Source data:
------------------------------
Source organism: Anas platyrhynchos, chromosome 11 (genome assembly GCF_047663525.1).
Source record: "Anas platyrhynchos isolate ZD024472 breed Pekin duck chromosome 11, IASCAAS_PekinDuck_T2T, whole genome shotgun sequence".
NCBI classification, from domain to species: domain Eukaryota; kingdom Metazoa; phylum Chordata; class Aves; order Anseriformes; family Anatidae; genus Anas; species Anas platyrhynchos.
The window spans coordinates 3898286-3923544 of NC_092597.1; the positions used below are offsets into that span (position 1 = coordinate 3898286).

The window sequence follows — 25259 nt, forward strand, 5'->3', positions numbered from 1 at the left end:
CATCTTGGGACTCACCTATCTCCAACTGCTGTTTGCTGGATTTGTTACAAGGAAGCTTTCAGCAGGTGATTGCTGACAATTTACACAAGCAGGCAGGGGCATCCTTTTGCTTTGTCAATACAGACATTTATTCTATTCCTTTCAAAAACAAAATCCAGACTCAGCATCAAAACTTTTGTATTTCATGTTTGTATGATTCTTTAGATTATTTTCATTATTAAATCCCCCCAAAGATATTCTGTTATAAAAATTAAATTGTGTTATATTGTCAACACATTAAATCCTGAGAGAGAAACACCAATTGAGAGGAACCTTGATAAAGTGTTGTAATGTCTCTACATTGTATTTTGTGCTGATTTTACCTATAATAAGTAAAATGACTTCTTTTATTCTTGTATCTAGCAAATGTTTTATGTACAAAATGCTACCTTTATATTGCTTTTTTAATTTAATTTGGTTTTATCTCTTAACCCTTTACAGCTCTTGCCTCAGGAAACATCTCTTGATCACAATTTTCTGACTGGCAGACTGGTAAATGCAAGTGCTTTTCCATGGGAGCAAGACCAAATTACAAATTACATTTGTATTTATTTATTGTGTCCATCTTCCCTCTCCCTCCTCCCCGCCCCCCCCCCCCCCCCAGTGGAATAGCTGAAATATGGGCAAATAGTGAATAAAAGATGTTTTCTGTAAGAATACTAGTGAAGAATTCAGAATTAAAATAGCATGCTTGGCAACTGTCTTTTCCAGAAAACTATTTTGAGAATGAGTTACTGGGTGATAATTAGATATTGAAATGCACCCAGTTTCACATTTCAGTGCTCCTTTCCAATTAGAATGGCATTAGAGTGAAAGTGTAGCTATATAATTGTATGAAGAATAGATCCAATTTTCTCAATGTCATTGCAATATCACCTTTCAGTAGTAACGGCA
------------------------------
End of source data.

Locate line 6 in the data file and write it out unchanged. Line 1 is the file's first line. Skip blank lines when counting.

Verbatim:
CATCTTGGGACTCACCTATCTCCAACTGCTGTTTGCTGGATTTGTTACAAGGAAGCTTTCAGCAGGTGATTGCTGACAATTTACACAAGCAGGCAGGGGCATCCTTTTGCTTTGTCAATACAGACATTTATTCTATTCCTTTCAAAAACAAAATCCAGACTCAGCATCAAAACTTTTGTATTTCATGTTTGTATGATTCTTTAGATTATTTTCATTATTAAATCCCCCCAAAGATATTCTGTTATAAAAATTAAATTGTGTTATATTGTCAACACATTAAATCCTGAGAGAGAAACACCAATTGAGAGGAACCTTGATAAAGTGTTGTAATGTCTCTACATTGTATTTTGTGCTGATTTTACCTATAATAAGTAAAATGACTTCTTTTATTCTTGTATCTAGCAAATGTTTTATGTACAAAATGCTACCTTTATATTGCTTTTTTAATTTAATTTGGTTTTATCTCTTAACCCTTTACAGCTCTTGCCTCAGGAAACATCTCTTGATCACAATTTTCTGACTGGCAGACTGGTAAATGCAAGTGCTTTTCCATGGGAGCAAGACCAAATTACAAATTACATTTGTATTTATTTATTGTGTCCATCTTCCCTCTCCCTCCTCCCCGCCCCCCCCCCCCCCCCAGTGGAATAGCTGAAATATGGGCAAATAGTGAATAAAAGATGTTTTCTGTAAGAATACTAGTGAAGAATTCAGAATTAAAATAGCATGCTTGGCAACTGTCTTTTCCAGAAAACTATTTTGAGAATGAGTTACTGGGTGATAATTAGATATTGAAATGCACCCAGTTTCACATTTCAGTGCTCCTTTCCAATTAGAATGGCATTAGAGTGAAAGTGTAGCTATATAATTGTATGAAGAATAGATCCAATTTTCTCAATGTCATTGCAATATCACCTTTCAGTAGTAACGGCA